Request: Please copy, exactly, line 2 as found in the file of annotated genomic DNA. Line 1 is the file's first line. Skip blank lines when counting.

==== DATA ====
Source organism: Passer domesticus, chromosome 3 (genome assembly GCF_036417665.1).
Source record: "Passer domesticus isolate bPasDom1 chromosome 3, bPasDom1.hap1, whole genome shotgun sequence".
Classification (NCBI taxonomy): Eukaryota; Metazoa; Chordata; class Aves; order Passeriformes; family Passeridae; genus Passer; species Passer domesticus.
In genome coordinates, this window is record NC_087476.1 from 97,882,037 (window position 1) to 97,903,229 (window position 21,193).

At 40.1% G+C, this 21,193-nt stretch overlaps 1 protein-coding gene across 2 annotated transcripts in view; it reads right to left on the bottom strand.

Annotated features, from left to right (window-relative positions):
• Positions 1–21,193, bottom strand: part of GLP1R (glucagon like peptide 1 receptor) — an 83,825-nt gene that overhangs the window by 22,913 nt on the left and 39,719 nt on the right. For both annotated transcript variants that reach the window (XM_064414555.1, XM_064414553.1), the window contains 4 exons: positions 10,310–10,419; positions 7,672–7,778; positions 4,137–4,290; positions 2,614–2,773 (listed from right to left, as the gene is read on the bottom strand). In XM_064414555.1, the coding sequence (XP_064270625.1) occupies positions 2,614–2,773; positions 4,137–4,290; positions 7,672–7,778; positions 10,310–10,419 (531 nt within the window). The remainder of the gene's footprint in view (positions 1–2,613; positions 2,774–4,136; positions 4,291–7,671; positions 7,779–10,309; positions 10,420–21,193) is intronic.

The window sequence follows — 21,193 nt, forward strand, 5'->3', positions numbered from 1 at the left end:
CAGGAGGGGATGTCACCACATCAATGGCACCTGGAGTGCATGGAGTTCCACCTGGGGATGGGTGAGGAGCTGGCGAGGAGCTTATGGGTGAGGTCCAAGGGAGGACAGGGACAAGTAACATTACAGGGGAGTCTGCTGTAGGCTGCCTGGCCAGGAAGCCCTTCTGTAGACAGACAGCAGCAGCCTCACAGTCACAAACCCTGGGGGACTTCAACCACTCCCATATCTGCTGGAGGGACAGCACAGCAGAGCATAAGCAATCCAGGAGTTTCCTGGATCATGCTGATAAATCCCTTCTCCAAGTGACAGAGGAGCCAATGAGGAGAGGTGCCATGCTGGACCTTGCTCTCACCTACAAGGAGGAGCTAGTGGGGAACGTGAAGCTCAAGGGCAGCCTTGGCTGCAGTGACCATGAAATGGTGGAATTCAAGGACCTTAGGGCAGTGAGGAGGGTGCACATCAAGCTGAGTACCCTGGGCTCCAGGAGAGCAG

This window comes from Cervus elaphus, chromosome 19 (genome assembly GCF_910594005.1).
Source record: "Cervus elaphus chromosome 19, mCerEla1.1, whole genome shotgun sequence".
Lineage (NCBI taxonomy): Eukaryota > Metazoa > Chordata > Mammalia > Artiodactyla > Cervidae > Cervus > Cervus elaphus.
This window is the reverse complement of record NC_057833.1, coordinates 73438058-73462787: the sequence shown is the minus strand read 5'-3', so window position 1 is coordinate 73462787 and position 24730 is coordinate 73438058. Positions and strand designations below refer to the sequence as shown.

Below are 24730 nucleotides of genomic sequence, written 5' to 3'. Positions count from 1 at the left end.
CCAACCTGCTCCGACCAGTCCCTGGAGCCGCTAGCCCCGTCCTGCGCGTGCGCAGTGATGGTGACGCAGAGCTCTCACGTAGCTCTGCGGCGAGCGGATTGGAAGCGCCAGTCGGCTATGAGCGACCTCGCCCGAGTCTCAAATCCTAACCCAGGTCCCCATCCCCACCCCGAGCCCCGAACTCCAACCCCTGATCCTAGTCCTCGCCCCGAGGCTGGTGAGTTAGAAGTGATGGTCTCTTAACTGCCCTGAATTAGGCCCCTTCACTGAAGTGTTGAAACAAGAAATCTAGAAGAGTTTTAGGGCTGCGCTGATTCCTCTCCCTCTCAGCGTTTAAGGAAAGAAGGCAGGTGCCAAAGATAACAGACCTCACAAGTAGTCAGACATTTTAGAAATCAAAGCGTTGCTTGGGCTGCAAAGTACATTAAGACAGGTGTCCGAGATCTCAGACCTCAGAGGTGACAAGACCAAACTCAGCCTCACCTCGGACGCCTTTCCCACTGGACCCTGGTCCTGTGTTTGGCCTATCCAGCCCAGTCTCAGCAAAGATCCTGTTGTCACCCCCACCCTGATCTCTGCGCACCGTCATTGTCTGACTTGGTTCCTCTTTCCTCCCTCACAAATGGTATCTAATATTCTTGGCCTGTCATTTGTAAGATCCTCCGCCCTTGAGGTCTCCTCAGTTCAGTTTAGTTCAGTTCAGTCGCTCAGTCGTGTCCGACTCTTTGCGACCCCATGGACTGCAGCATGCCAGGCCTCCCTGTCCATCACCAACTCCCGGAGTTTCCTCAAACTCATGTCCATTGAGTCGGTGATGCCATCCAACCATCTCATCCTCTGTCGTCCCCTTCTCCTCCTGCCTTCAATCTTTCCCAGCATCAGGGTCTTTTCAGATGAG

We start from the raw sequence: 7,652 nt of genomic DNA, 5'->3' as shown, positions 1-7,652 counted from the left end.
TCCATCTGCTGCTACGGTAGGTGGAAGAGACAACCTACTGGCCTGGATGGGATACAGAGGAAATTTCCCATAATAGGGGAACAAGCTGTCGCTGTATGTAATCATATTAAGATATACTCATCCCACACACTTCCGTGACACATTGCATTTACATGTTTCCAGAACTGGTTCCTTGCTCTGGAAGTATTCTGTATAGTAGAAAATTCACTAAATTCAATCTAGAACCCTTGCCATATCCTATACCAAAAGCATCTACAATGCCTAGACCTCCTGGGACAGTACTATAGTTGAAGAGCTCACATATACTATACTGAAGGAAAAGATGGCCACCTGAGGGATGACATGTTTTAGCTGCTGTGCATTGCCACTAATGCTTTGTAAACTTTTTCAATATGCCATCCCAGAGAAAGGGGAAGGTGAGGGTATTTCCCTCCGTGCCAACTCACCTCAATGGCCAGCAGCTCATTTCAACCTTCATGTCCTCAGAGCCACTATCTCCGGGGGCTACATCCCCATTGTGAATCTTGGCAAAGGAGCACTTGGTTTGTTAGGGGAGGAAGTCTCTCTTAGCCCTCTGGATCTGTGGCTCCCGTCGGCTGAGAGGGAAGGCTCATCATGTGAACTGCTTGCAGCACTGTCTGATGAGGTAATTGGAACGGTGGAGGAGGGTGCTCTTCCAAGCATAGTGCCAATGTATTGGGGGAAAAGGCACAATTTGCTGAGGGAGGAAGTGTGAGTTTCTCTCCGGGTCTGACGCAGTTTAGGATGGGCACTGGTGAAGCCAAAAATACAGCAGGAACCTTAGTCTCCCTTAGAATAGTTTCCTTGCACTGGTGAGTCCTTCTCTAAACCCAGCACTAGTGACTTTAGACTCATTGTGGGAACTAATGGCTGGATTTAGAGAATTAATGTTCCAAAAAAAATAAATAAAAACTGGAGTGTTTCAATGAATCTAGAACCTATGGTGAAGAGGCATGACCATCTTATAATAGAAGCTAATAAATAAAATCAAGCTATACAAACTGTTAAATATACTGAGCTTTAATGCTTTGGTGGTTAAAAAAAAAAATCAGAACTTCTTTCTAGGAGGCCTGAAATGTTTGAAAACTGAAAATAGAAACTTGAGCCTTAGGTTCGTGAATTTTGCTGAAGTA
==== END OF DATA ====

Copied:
Source record: "Passer domesticus isolate bPasDom1 chromosome 3, bPasDom1.hap1, whole genome shotgun sequence".